Essay On The Reconstruction Process

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There were multiple things that went right throughout the Reconstruction process. For instance, the abolishment of slavery by the Thirteenth Amendment is a HUGE victory coming out of the Civil War (Schultz, pg.291). This would change the way African American’s live their lives in the United States forever. Another big victory was the passing of the Civil Rights Act, which provided individuals with the protection of the law (Schultz, pg.295). Allowing them to hold property, enforce contracts and to sue or be sued in a court system (Schultz, pg.295). Despite President Johnson’s push to veto the Act it was the first law ever to be passed over a presidential veto (Schultz, pg.295). Along with this the instatement of the Fourteenth Amendment was …show more content…
This was huge as now black males were allowed the right to vote!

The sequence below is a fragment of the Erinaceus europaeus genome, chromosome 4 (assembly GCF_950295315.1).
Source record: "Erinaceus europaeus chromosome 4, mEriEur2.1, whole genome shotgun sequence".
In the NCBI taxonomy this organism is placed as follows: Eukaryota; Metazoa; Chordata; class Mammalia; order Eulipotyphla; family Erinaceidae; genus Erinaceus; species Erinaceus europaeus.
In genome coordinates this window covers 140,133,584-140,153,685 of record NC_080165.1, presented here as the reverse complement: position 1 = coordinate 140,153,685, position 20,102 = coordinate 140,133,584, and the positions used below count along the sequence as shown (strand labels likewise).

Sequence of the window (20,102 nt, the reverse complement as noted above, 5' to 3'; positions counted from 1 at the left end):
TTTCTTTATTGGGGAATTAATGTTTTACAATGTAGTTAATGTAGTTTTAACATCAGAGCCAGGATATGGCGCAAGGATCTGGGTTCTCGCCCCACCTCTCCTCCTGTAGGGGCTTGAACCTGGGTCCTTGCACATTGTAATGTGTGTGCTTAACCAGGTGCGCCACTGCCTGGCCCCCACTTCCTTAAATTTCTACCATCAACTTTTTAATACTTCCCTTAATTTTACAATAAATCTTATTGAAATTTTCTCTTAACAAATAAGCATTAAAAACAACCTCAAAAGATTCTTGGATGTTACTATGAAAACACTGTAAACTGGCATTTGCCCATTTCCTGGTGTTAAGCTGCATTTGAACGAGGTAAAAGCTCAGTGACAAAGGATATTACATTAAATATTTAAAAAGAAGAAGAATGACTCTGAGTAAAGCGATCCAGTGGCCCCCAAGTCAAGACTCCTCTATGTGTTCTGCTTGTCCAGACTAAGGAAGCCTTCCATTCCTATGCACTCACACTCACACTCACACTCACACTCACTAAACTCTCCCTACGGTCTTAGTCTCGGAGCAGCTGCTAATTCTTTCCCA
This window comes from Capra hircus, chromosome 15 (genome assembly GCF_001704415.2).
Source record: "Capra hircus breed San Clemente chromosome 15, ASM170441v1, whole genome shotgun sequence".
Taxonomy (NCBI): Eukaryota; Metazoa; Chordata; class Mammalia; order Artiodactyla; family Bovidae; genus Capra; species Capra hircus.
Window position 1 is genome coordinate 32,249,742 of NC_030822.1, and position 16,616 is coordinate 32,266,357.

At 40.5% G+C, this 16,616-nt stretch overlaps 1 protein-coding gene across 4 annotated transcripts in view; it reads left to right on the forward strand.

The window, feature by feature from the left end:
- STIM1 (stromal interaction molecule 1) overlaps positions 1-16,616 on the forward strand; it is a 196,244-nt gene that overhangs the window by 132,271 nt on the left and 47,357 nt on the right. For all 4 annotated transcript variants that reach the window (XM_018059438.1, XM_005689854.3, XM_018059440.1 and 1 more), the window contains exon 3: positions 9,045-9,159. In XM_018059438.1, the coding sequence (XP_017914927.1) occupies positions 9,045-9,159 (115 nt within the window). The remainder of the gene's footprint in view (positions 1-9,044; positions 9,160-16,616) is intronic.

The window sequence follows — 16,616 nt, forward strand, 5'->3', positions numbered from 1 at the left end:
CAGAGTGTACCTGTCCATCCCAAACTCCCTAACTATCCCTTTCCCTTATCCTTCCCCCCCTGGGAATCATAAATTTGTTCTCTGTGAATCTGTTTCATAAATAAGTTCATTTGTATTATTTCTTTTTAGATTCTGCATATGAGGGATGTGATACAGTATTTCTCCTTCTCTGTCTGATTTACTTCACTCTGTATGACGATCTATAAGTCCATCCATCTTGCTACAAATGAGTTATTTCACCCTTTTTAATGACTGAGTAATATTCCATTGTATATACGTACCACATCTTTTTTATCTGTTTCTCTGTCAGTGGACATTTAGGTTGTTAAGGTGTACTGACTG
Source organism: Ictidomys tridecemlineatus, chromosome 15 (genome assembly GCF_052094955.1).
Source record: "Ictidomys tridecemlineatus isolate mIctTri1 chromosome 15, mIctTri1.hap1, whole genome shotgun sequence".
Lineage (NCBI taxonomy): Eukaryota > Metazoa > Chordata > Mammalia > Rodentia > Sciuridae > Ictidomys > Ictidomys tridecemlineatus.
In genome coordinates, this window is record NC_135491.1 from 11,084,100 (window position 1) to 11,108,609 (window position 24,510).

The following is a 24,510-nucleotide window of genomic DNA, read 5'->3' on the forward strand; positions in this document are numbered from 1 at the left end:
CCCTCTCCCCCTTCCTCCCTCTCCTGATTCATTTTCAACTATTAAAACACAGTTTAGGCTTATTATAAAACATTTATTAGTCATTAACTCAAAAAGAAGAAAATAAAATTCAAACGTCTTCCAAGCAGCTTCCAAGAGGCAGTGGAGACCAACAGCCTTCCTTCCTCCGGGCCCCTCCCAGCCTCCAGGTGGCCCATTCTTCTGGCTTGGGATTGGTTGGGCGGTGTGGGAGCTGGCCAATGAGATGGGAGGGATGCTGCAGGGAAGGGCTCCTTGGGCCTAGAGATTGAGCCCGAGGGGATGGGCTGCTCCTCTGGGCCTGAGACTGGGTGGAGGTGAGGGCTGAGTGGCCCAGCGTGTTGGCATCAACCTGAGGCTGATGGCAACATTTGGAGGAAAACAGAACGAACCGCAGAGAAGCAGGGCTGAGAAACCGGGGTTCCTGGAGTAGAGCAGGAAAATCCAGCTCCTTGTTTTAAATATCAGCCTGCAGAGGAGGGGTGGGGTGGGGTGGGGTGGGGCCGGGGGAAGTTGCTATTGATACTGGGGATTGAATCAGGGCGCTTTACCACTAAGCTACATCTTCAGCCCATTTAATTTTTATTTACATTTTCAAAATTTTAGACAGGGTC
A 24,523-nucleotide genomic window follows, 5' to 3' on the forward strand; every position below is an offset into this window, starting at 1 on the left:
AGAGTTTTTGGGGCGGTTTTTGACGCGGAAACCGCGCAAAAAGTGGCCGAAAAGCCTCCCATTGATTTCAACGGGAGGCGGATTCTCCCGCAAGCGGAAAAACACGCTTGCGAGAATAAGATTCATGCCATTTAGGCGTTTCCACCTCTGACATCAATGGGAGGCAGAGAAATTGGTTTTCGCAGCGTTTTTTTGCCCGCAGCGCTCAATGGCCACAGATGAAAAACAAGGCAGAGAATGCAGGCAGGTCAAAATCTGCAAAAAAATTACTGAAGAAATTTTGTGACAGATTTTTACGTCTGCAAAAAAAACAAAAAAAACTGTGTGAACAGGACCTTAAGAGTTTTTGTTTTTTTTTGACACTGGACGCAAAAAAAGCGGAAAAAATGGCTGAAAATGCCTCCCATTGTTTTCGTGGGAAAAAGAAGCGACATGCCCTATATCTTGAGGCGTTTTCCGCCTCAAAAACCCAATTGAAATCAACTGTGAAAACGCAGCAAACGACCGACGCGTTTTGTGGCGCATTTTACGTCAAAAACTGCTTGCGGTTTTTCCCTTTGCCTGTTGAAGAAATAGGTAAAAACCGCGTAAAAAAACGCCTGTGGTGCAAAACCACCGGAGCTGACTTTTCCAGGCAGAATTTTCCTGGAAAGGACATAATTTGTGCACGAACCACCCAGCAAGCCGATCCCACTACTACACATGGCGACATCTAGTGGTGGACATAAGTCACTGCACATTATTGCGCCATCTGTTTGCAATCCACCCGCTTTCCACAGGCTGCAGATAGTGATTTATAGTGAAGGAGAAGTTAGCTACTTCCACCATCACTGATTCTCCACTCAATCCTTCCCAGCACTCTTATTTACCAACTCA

Unfortunately, in my opinion more things went wrong during the Reconstruction period than right. To begin with after the election of Andrew Johnson as President he granted any confederate planter/elite a pardon if they came to him directly (Schultz, pg.294). As he was fulfilling a desire to fit in with these men he had been carrying since he was a young boy (Schultz, pg.294). This gave white southern planters access back to their lands and allowed them to keep their social status. After this many southern elites felt it necessary to fight to keep the social stature the same as it was before the Civil War and thus they developed Black Codes (Schultz, pg.294). Modeled similarly to the slave codes that once existed. These new codes placed a larger separation between black and white Americans. Sharecropping was also developed during this time and was a way from white land owners to recreate as much as possible the slave system they had previously been running (Schultz, pg.300). However, for black Americans this was a necessary evil to be able to feed, cloth and house their families. Convict leasing was also established after the war and led to the force working of both black and white Americans

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